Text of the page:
The team used a custom microarray to assess nearly 200 culture adapted P. falcipa... Read More

Spongiform Brain Diseases Are Caused by Aberrant Protein, New Research Shows

Scientists have determined how a normal protein can be converted into a prion, an infectious agent that causes fatal brain diseases in humans and mammals.

The finding, in mice, is expected to advance the understanding of transmissible spongiform encephalopathies, or TSEs, a family of neurodeg... Read More

Cave Expert to Discuss Microbiology

A woman featured in an IMAX film and National Geographic Explorer magazine will talk about what she finds in caves on Tuesday, Feb. 2 as a part of Indiana State University's Biology Speaker Series.

Hazel Barton, a biology professor at Northern Kentucky University, will talk about cave microbe... Read More

Scientists say crack HIV/AIDS puzzle for drugs

Scientists say they have solved a crucial puzzle about the AIDS virus after 20 years of research and that their findings could lead to better treatments for HIV.

British and U.S. researchers said they had grown a crystal that enabled them to see the structure of an enzyme called integrase, wh... Read More

The spray-on liquid glass that could protect us from dirt and bacteria

A revolutionary substance known as 'liquid glass' that protects against bacteria and UV radiation is set to take the medical industry by storm.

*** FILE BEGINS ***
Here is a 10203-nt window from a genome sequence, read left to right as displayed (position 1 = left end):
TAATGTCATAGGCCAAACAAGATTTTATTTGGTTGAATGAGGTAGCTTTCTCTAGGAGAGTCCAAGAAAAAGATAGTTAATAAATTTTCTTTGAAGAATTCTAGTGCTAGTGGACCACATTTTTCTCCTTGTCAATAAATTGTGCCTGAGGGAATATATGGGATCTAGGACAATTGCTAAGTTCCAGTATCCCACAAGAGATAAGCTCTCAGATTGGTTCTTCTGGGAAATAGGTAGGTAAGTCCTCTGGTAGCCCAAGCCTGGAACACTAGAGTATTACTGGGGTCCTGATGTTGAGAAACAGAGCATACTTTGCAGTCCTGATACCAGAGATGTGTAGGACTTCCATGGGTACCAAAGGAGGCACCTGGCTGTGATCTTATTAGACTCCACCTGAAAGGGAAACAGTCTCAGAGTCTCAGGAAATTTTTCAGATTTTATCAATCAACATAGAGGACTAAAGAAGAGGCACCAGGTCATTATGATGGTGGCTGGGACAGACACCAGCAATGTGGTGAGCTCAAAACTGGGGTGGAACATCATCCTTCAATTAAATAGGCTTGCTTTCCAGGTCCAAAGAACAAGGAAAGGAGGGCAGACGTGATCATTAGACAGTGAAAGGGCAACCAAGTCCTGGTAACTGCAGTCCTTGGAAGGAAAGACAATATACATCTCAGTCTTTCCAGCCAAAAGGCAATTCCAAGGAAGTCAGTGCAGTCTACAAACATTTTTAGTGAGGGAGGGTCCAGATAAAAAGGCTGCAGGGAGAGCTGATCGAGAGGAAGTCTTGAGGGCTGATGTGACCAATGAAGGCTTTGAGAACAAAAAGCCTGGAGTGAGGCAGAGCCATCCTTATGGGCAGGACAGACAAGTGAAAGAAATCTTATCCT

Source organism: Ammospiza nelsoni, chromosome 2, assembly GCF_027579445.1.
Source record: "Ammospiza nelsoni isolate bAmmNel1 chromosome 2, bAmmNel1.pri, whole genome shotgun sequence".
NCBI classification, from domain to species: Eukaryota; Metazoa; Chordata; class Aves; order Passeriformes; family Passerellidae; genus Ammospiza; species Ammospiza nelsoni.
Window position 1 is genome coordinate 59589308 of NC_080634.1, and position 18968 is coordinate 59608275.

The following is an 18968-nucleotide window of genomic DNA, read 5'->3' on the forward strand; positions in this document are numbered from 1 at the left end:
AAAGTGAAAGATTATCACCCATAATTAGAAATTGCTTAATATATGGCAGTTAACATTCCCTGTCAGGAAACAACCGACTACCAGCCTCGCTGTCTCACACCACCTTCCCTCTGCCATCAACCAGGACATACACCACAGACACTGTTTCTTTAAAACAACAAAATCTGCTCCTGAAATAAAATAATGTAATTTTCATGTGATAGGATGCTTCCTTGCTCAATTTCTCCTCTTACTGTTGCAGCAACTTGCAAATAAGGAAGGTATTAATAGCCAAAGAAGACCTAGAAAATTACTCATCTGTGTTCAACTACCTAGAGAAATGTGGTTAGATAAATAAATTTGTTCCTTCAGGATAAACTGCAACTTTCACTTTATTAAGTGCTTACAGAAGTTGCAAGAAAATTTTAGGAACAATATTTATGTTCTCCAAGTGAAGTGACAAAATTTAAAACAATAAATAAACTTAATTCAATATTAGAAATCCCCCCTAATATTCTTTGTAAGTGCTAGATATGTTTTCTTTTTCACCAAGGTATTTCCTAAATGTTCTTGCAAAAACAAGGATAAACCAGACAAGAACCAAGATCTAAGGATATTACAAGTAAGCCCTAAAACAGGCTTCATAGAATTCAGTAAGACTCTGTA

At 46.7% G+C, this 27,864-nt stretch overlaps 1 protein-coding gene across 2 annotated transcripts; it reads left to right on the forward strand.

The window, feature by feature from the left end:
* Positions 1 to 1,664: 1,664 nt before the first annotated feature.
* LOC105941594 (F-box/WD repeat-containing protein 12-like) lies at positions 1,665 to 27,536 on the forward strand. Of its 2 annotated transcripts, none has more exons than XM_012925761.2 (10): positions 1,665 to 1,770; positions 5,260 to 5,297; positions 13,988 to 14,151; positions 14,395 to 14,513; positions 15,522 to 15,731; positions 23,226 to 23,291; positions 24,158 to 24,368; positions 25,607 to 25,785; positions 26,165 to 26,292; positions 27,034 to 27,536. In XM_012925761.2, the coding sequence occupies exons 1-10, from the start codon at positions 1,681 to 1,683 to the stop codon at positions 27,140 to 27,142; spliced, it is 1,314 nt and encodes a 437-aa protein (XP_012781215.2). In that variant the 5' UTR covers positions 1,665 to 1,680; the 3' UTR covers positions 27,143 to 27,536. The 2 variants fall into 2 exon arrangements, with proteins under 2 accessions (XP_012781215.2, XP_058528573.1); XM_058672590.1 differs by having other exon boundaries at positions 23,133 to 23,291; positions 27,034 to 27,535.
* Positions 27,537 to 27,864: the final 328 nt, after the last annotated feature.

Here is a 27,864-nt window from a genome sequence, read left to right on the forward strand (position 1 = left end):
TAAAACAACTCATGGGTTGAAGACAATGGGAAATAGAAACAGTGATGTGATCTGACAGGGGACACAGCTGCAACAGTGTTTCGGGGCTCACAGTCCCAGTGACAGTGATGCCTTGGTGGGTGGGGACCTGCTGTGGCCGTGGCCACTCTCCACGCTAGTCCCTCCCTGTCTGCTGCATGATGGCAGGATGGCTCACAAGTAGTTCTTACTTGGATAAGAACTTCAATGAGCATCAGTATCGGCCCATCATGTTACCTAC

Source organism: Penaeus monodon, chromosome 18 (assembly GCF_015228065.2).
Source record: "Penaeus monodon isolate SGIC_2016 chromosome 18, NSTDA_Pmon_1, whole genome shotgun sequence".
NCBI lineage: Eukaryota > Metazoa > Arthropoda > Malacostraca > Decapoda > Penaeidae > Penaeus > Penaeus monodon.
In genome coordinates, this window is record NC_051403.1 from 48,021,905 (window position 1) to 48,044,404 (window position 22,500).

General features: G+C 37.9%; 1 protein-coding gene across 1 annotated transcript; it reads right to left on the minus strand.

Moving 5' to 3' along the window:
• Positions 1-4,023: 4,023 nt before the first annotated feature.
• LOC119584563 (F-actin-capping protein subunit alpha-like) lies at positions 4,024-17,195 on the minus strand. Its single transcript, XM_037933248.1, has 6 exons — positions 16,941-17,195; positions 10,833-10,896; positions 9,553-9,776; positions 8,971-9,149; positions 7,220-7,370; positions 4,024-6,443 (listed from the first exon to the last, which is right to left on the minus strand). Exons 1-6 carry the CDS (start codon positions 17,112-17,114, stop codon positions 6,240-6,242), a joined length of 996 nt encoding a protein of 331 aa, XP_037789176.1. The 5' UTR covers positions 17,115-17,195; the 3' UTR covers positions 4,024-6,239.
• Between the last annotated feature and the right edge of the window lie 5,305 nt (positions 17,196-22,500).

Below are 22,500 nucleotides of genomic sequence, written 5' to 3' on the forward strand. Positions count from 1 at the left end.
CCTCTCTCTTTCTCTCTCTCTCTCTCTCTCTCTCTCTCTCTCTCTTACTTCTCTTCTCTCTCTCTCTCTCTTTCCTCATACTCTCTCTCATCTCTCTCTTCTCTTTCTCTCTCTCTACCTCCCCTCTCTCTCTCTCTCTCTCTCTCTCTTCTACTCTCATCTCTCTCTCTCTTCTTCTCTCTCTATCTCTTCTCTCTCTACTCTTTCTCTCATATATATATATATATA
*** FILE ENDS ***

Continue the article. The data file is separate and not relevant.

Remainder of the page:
The invisible non-toxic spray, which forms an easy-clean coating one millionth of a millimetre thick, can be applied to any surface to protect it aga... Read More

TWiV 68: Ode to a plaque



On episode #68 of the podcast This Week in Virology, Vincent, Alan, and Rich are enthralled by movies of vaccinia virus plaque formation, then consider how repulsion of superinfection virions leads to rapid v... Read More

Echinacea next big thing in fighting swine flu?

One commercially available Echinacea purpurea extract preparation may be effective in preventing swine flu, a laboratory study published in the Nov 2009 issue of Virology suggests.

Vaccine is believed at least by the government and many medical organizations to be the best measure against swi... Read More

Intestinal Virus Meets Its Match: Rotavirus Vaccine

Just about every parent has seen how easily a baby can get dehydrated because of simple diarrhea. It's one of the main reasons babies end up in the emergency room. Those visits are starting to decline because of a new vaccine against the pathogen, rotavirus. And, now, the Bill & Melinda Gates Fo... Read More

Scientists a step closer to human vaccine for chikungunya virus

U.S. researchers have developed a prototype vaccine that protects monkeys and mice against the emerging chikungunya virus, a major step toward the production of a vaccine for humans. Human trials could begin later this year.

Chikungunya is a mosquito-borne virus whose newest strain first appe... Read More

Making Microscopic Worms Into a More Deadly Insecticide

Microscopic nematode worms can be a potent organic insecticide, killing crop-raiding bugs without harming plants or beneficial insects and without the environmental side effects of chemicals. But when the worms are mass-bred for agricultural purposes, they tend to, as Byron Adams says, "wimp out... Read More

Unlocking the cell's secrets

Paul Fisher has spent more than 30 years studying slime moulds — amoeba-like single-celled creatures found in soil. The La Trobe University professor of microbiology believes that even another three decades would be insufficient time for him, and the 100 other research groups around the world t... Read More